US, Australia work side-by-side on Triton UAS development

Squadron Leader Neale Thompson from the Royal Australian Air Force trains on Triton Unmanned Air System’s mission control system Aug. 14 at NAS Patuxent River. He is the first international partner to operate as a fully integrated Triton crew member as a tactical coordinator to manage mission systems during flight.

The U.S. Navy’s Triton team is working alongside its partners from the Royal Australian Air Force (RAAF) to develop and execute the cooperative program between the two countries.

Over the past year, the RAAF have provided eight Cooperative Project Personnel (CPP) in support of the Unmanned Aircraft System (UAS) program after signing an agreement in 2018 to procure up to six Triton aircraft and associated Mission Control Stations (MCS) under the MQ-4C Triton Development, Production and Sustainment Cooperative Program. The embedded CPP work with various program teams ranging from engineering, research and development, to flight test.

“This cooperative program aligns with DOD’s objective to strengthen alliances that are crucial to our National Defense Strategy,” said Capt. Dan Mackin, Triton program manager. “We are working together with our Australian counterparts to jointly define new capabilities that benefit both countries.”

Recently, a team of system administrators, network engineers and international policy from Air Test and Evaluation Squadron (VX) 20 and the Triton program designed a unique solution to enable Australia’s sole member of the flight test team, Squadron Leader Neale Thompson, to operate as a fully integrated Triton crew member.

“It is an absolute privilege to fulfill this role, working with my U.S. Navy colleagues to develop and test this new, unmanned platform,” said Thompson. “The dedication and ingenuity displayed by the system administrator team in this example epitomized the U.S. Navy’s genuine commitment to integrate their cooperative partners within the Triton program.”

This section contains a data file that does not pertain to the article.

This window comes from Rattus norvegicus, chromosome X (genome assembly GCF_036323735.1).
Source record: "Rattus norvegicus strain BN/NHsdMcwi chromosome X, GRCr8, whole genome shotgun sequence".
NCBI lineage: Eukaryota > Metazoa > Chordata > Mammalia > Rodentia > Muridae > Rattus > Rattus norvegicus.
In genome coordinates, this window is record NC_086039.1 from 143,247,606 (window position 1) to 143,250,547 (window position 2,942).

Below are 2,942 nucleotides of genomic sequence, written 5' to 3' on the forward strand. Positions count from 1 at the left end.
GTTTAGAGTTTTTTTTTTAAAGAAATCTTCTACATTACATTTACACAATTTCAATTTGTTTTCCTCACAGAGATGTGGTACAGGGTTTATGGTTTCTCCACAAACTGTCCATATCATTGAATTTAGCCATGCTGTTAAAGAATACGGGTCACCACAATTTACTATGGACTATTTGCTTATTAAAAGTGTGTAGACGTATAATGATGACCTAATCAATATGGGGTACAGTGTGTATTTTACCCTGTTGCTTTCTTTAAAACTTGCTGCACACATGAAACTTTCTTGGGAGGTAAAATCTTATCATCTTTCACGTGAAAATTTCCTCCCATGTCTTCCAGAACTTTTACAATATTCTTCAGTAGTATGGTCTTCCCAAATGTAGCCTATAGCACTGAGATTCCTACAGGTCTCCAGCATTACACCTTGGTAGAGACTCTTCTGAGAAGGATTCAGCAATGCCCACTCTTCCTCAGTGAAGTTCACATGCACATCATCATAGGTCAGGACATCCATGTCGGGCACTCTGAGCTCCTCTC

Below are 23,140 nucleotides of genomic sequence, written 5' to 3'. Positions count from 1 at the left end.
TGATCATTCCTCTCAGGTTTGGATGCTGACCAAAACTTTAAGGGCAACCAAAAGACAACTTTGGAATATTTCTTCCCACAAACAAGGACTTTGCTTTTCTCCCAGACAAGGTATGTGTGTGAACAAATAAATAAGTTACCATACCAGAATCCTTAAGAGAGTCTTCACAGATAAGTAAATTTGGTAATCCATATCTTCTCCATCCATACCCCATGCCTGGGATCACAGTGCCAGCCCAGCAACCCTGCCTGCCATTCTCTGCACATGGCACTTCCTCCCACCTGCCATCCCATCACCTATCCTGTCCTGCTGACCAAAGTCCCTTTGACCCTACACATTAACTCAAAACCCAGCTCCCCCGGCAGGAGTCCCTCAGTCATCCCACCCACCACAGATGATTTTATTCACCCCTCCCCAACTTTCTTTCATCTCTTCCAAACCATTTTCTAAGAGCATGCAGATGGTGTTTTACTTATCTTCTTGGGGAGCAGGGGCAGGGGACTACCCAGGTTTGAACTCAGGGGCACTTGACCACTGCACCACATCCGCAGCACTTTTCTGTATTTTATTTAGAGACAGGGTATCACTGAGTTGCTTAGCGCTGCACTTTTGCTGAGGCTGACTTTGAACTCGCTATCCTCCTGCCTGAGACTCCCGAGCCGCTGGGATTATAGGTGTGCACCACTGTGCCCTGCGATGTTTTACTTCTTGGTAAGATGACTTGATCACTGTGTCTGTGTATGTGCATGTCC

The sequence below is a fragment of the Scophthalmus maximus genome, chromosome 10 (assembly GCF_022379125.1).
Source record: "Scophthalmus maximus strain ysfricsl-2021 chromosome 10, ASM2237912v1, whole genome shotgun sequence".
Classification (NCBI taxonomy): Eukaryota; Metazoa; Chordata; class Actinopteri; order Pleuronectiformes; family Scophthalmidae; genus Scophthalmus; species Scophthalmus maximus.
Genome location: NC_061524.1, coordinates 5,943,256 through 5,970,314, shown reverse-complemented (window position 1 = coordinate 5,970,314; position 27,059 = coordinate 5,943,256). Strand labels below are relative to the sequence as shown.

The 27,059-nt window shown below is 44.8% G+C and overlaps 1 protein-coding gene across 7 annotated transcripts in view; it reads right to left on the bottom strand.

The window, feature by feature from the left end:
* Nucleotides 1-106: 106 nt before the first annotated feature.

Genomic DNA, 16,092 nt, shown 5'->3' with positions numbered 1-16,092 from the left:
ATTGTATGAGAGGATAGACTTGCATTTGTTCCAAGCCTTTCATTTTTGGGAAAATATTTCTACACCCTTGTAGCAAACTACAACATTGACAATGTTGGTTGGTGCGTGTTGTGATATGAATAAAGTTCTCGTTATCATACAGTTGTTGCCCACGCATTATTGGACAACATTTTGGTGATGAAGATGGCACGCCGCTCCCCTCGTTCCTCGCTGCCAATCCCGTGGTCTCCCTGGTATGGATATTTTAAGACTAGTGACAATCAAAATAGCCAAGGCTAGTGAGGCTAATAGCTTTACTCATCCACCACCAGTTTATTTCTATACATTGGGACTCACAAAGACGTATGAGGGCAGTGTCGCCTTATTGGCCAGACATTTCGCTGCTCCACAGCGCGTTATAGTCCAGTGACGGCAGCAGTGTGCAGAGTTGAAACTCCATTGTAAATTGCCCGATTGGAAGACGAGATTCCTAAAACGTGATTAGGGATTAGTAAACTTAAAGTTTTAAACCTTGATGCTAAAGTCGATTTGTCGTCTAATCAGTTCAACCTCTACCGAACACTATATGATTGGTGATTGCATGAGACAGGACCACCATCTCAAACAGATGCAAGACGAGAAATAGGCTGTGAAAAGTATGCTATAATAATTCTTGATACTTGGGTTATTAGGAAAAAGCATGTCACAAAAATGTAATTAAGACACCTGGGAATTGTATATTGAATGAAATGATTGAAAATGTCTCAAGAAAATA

Thompson, a graduate of U.S. Naval Test Pilot School and formerly a tactical coordinator (TACCO) for the Australian P-3 program is the first international partner to operate Triton and serves as a TACCO. He is responsible for managing mission systems during flight and performs the mission systems team lead role at the integrated test team (ITT), managing a diverse team of specialized flight test engineers and project officers.

“This is the latest important milestone for our cooperative program, which allows our test team member to be fully involved in all facets of testing,” said Wing Cmdr. Troy Denley, Australian National Deputy for the Triton program.” The cooperative program continues to mature with all CPP embedded in key roles that will help ensure the success of the program for both nations. This is due in no small part to the dedication of Triton’s international team.”

Thompson will routinely participate in flight test operations with his Navy counterparts to gain experience on the system while contributing to the cooperative effort utilizing his flight test experience. After his three-year tour, Thompson will return to Australia and continue working on the program in the same capacity.

“This keeps continuity,” he said. “We will take the skills and lessons learned here early on and apply them to our program when the aircraft is delivered in-country.”

Thompson’s integration into the ITT is one of the many milestones of the cooperative program as both partners progress toward delivery of capability to the warfighter. Under the agreement, the RAAF will embed personnel within the U.S. Navy program team for the next decade. The Navy and industry partner, Northrop Grumman, plan to deliver the first aircraft to Australia in 2023.

The RAAF plans to operate the MQ-4C Triton in conjunction with the P-8A Poseidon to support its maritime patrol and intelligence, surveillance and reconnaissance roles.